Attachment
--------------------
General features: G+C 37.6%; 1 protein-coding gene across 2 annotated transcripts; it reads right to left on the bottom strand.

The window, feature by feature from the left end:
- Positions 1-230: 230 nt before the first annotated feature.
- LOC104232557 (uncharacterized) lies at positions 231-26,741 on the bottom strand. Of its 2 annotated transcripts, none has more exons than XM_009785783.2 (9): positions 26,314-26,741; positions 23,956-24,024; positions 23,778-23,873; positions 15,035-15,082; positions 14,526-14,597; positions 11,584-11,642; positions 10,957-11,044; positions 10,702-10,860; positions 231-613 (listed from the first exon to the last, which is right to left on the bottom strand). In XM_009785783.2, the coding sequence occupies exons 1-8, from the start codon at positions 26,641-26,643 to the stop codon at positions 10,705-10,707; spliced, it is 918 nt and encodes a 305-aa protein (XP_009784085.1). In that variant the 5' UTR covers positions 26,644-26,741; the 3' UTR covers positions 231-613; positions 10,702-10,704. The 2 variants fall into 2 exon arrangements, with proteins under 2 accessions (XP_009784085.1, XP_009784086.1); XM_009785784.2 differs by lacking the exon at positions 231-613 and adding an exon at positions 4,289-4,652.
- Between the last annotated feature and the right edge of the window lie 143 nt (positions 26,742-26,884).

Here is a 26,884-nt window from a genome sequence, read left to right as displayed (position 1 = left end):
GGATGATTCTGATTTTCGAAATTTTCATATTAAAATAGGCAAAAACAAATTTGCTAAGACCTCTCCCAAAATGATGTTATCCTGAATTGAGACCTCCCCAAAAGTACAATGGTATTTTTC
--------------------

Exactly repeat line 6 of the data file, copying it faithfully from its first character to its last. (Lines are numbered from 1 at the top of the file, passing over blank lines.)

Here is a 26,884-nt window from a genome sequence, read left to right as displayed (position 1 = left end):